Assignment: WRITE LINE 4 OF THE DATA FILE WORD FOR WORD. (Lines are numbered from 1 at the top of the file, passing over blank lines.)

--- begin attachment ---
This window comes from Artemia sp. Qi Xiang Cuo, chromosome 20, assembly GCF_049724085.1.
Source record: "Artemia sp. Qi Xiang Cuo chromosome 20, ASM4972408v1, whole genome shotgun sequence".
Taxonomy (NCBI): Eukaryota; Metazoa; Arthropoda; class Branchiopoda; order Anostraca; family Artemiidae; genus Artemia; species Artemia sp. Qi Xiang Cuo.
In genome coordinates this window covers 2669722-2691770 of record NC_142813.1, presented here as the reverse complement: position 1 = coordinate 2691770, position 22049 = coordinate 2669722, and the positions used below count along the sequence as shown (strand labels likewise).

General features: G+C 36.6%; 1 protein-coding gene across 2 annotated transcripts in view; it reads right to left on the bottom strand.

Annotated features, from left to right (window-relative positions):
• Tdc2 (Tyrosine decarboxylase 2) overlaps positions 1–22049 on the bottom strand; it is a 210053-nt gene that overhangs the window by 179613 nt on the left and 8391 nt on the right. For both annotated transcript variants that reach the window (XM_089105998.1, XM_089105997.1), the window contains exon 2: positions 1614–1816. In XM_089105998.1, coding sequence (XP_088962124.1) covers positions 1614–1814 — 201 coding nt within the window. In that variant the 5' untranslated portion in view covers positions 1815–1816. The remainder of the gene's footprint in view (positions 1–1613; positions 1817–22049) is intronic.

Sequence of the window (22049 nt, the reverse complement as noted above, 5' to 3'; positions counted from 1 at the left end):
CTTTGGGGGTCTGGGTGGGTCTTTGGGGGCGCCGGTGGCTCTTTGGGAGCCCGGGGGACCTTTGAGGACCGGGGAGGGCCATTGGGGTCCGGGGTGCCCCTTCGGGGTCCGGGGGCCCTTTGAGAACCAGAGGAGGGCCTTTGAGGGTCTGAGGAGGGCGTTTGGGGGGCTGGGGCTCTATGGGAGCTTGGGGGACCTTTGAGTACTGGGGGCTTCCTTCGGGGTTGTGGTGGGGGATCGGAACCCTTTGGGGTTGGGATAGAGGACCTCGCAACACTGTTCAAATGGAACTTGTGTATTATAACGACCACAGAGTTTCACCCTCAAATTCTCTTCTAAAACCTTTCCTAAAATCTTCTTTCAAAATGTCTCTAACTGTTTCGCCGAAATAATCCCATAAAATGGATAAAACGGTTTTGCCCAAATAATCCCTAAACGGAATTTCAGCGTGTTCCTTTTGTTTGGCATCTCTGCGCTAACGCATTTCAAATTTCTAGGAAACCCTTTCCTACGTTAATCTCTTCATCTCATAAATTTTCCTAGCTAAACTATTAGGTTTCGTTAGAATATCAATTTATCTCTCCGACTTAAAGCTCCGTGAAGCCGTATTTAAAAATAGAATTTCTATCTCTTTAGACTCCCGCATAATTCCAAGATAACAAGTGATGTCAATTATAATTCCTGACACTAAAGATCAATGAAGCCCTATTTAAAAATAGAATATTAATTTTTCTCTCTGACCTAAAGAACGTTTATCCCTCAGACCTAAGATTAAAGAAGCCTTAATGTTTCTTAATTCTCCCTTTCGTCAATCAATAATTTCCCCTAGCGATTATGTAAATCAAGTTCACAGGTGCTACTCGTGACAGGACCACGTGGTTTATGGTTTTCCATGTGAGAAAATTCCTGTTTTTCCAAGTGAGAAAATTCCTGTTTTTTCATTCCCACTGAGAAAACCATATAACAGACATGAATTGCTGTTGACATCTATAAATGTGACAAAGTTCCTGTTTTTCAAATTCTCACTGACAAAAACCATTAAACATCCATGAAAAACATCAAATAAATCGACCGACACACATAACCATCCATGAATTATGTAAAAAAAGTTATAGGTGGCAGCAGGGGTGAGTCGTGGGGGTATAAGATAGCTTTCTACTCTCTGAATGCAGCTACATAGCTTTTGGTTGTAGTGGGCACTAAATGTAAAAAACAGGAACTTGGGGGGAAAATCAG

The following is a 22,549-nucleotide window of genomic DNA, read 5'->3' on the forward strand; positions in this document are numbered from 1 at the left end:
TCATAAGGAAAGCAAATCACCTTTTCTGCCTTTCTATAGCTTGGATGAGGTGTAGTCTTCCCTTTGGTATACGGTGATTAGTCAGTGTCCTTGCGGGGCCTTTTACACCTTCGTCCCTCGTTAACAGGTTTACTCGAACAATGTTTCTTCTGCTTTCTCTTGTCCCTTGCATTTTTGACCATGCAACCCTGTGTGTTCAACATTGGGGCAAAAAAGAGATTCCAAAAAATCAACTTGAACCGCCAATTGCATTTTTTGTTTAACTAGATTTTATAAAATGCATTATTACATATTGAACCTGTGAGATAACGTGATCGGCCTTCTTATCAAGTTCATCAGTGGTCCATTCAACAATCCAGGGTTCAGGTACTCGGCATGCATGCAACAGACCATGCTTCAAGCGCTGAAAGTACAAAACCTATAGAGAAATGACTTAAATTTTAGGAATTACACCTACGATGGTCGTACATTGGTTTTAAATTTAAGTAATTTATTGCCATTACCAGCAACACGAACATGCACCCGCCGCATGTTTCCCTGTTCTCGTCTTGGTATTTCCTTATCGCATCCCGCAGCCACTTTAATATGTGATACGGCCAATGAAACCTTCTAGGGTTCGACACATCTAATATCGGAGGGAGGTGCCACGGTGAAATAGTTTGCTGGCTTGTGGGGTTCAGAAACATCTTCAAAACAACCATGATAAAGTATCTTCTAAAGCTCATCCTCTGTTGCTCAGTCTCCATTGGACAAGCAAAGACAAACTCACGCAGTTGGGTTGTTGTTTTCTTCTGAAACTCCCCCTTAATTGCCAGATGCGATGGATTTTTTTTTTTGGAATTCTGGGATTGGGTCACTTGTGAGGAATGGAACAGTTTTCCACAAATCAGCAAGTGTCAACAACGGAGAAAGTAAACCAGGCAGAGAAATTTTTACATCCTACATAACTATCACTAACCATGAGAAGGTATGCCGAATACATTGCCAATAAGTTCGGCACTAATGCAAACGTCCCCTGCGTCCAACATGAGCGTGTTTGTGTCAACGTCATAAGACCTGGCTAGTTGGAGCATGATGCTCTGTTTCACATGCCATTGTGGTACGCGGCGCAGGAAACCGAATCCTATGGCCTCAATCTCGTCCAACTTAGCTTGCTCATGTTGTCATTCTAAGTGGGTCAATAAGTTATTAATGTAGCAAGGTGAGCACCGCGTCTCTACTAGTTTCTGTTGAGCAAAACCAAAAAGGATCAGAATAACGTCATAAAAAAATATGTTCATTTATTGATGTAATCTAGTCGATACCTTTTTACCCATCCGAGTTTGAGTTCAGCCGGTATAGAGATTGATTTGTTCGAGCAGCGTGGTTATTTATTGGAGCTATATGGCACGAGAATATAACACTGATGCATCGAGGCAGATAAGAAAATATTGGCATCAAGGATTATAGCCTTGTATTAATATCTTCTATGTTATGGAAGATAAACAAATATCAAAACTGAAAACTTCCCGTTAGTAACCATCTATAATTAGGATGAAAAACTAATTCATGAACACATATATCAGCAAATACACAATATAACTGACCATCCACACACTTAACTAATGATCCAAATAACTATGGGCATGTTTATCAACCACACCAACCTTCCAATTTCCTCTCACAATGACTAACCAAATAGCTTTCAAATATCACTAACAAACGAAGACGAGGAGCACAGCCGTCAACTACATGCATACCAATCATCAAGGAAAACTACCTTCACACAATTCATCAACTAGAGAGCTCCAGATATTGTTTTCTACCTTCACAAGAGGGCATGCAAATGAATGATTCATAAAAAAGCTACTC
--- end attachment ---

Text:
In genome coordinates this window covers 2669722-2691770 of record NC_142813.1, presented here as the reverse complement: position 1 = coordinate 2691770, position 22049 = coordinate 2669722, and the positions used below count along the sequence as shown (strand labels likewise).